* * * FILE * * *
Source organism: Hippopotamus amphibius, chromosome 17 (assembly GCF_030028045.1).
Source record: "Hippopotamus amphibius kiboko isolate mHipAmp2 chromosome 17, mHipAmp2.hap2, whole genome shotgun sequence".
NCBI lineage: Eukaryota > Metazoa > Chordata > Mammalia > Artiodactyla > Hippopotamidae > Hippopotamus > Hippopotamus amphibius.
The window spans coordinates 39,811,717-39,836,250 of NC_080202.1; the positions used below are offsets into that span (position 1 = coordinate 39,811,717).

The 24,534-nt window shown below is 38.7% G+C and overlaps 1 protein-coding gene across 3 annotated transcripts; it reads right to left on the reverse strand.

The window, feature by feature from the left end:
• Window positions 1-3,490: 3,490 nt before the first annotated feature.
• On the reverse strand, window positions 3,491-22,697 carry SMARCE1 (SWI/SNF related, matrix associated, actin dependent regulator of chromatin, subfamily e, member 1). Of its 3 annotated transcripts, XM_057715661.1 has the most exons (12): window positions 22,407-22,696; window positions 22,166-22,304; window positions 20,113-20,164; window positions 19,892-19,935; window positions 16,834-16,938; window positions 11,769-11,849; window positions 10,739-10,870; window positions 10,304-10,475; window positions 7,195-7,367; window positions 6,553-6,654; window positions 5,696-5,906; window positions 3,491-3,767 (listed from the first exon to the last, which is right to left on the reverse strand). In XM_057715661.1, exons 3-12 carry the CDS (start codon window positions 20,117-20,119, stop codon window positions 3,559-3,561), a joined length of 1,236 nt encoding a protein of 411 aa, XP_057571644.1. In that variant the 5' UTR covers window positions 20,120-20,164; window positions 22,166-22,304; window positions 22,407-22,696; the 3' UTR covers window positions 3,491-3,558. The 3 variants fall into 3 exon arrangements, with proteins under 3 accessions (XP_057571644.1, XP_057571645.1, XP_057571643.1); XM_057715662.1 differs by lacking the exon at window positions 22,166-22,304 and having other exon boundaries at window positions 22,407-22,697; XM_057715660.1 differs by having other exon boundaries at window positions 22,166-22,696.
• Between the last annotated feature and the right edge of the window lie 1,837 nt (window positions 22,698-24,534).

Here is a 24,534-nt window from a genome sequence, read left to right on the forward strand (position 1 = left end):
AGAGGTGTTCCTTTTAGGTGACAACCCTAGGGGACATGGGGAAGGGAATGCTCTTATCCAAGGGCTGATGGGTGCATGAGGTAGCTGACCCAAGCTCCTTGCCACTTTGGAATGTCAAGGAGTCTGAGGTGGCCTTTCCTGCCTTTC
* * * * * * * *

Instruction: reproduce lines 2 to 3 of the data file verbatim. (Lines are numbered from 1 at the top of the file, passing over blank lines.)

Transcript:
Source record: "Hippopotamus amphibius kiboko isolate mHipAmp2 chromosome 17, mHipAmp2.hap2, whole genome shotgun sequence".
NCBI lineage: Eukaryota > Metazoa > Chordata > Mammalia > Artiodactyla > Hippopotamidae > Hippopotamus > Hippopotamus amphibius.